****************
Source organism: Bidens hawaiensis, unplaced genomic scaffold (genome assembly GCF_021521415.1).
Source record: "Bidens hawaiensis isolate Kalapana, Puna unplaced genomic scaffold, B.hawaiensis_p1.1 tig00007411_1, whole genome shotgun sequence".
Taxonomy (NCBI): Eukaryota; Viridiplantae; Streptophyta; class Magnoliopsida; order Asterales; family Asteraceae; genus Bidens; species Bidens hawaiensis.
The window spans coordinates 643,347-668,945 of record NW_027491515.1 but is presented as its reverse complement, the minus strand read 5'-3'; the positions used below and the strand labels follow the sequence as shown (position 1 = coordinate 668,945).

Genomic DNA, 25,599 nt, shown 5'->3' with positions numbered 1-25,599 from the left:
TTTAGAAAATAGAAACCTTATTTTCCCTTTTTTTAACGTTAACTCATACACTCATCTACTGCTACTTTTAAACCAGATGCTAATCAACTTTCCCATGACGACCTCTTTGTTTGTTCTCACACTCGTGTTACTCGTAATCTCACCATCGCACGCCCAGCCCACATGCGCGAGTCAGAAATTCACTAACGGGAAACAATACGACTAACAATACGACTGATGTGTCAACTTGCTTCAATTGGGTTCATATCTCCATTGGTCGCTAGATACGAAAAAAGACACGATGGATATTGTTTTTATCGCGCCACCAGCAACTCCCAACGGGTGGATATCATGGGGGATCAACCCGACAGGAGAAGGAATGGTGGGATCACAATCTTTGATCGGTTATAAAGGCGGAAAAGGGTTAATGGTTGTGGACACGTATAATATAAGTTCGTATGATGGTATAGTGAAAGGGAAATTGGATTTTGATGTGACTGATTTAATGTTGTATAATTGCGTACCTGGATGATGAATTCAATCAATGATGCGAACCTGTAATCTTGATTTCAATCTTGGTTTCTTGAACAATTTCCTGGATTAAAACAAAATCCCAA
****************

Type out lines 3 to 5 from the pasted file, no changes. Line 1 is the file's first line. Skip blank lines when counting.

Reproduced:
Taxonomy (NCBI): Eukaryota; Viridiplantae; Streptophyta; class Magnoliopsida; order Asterales; family Asteraceae; genus Bidens; species Bidens hawaiensis.
The window spans coordinates 643,347-668,945 of record NW_027491515.1 but is presented as its reverse complement, the minus strand read 5'-3'; the positions used below and the strand labels follow the sequence as shown (position 1 = coordinate 668,945).

Genomic DNA, 25,599 nt, shown 5'->3' with positions numbered 1-25,599 from the left: